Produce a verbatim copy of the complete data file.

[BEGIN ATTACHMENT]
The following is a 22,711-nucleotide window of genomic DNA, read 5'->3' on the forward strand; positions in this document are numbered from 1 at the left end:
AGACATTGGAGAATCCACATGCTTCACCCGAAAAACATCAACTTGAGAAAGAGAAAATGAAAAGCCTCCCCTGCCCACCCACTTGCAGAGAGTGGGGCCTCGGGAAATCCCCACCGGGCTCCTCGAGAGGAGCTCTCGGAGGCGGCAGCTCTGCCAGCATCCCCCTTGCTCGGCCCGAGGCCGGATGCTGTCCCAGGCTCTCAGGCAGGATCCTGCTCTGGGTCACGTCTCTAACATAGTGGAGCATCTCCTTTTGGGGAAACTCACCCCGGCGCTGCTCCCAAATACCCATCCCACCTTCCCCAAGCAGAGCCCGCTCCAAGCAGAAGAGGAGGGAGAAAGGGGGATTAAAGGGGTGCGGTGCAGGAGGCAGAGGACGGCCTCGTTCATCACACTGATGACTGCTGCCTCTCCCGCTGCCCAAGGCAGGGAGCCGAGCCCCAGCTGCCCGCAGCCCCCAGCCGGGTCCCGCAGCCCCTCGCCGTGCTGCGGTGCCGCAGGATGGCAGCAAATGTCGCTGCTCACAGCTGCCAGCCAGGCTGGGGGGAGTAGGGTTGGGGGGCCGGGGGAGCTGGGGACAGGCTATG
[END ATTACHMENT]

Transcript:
The following is a 22,711-nucleotide window of genomic DNA, read 5'->3' on the forward strand; positions in this document are numbered from 1 at the left end:
AGACATTGGAGAATCCACATGCTTCACCCGAAAAACATCAACTTGAGAAAGAGAAAATGAAAAGCCTCCCCTGCCCACCCACTTGCAGAGAGTGGGGCCTCGGGAAATCCCCACCGGGCTCCTCGAGAGGAGCTCTCGGAGGCGGCAGCTCTGCCAGCATCCCCCTTGCTCGGCCCGAGGCCGGATGCTGTCCCAGGCTCTCAGGCAGGATCCTGCTCTGGGTCACGTCTCTAACATAGTGGAGCATCTCCTTTTGGGGAAACTCACCCCGGCGCTGCTCCCAAATACCCATCCCACCTTCCCCAAGCAGAGCCCGCTCCAAGCAGAAGAGGAGGGAGAAAGGGGGATTAAAGGGGTGCGGTGCAGGAGGCAGAGGACGGCCTCGTTCATCACACTGATGACTGCTGCCTCTCCCGCTGCCCAAGGCAGGGAGCCGAGCCCCAGCTGCCCGCAGCCCCCAGCCGGGTCCCGCAGCCCCTCGCCGTGCTGCGGTGCCGCAGGATGGCAGCAAATGTCGCTGCTCACAGCTGCCAGCCAGGCTGGGGGGAGTAGGGTTGGGGGGCCGGGGGAGCTGGGGACAGGCTATG